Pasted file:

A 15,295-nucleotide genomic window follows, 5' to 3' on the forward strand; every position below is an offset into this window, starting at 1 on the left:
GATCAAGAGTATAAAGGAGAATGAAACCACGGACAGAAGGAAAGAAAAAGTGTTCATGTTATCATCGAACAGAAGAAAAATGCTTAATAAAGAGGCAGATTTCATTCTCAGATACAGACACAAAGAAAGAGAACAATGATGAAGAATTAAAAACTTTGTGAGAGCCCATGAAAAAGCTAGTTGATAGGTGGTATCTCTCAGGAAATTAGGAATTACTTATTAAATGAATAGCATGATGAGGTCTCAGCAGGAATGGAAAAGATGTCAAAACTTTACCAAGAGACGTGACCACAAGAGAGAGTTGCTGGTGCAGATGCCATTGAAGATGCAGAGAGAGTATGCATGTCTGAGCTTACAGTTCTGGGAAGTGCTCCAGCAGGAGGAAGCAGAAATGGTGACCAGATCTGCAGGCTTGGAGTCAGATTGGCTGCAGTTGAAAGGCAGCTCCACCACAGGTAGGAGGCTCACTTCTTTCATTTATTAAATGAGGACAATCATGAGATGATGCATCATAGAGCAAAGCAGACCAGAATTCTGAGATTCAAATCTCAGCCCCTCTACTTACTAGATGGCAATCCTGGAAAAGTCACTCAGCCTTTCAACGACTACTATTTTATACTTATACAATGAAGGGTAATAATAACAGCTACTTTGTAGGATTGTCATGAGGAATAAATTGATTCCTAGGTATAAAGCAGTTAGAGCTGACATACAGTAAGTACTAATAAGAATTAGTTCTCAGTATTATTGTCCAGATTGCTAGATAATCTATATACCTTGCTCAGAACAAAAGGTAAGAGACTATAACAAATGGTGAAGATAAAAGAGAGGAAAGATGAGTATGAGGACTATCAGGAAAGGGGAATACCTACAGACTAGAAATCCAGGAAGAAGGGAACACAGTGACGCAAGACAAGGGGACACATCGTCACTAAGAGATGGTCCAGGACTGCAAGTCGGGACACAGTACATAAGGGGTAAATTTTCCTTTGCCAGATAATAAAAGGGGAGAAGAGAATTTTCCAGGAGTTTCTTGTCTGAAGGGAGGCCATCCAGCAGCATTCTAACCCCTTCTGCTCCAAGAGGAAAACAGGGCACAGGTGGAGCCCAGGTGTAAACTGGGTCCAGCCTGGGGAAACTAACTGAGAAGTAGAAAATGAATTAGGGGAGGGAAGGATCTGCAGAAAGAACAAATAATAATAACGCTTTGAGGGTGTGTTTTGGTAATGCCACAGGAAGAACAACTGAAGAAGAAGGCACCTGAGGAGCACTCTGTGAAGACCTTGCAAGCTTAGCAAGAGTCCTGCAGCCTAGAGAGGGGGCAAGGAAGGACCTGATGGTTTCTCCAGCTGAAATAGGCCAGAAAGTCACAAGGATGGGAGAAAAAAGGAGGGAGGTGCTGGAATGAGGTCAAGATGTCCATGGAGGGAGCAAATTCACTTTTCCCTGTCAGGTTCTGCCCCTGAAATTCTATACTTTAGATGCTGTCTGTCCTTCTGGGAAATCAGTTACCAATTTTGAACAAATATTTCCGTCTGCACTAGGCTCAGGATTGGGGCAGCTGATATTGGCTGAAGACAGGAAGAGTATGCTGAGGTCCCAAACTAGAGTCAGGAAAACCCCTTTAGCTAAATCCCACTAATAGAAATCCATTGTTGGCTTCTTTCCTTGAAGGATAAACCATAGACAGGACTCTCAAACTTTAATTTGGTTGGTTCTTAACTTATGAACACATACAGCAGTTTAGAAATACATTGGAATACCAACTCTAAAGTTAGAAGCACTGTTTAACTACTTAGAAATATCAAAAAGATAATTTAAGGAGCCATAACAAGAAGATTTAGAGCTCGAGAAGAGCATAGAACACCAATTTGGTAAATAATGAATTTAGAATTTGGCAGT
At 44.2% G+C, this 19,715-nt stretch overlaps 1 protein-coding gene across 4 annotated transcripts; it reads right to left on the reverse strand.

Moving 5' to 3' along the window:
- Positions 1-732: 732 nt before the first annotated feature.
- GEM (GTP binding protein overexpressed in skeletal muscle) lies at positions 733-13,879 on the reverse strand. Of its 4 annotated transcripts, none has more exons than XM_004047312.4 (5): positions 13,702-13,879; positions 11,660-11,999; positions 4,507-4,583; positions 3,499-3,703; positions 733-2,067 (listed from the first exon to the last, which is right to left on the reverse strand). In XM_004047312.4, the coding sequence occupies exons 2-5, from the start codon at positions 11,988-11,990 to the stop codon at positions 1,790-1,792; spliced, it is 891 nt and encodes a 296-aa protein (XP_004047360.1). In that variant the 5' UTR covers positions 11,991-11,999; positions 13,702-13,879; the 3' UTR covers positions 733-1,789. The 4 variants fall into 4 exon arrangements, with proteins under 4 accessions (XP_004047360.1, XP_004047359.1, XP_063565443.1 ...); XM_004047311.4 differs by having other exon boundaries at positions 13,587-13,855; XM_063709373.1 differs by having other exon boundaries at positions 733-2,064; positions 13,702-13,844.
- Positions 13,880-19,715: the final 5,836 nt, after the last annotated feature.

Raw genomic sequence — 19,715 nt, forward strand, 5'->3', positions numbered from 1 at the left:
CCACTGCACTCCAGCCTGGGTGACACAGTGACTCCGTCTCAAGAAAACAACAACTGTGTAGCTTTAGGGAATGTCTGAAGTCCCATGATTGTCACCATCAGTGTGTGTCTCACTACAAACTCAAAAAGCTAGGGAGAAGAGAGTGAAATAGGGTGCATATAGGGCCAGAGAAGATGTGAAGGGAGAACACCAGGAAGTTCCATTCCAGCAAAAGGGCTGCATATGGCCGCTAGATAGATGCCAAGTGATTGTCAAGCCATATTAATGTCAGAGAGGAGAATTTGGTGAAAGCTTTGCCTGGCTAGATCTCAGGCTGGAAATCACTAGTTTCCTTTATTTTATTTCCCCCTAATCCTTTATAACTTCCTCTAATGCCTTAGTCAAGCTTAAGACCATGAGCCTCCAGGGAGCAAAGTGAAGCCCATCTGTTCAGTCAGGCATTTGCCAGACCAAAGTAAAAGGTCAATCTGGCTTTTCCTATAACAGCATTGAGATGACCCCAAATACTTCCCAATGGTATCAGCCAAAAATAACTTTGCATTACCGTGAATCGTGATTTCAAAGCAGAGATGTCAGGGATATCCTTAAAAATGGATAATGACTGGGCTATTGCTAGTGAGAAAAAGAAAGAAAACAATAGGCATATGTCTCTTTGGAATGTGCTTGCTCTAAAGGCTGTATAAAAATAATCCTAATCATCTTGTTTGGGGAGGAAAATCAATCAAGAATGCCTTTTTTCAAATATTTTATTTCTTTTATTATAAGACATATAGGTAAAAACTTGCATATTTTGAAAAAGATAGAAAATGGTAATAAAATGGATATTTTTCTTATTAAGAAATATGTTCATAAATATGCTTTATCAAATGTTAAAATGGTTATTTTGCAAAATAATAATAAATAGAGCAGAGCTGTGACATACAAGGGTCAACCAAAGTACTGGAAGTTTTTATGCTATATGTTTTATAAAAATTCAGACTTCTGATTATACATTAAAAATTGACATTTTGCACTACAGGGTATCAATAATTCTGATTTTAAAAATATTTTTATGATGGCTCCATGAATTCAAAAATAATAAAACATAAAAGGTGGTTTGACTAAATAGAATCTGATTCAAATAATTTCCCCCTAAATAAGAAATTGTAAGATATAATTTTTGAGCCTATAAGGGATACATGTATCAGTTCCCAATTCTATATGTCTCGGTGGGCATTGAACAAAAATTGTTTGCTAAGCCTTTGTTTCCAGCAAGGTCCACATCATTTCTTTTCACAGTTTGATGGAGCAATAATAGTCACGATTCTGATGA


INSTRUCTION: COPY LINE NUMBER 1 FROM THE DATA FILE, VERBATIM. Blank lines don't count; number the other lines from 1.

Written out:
A 15,295-nucleotide genomic window follows, 5' to 3' on the forward strand; every position below is an offset into this window, starting at 1 on the left: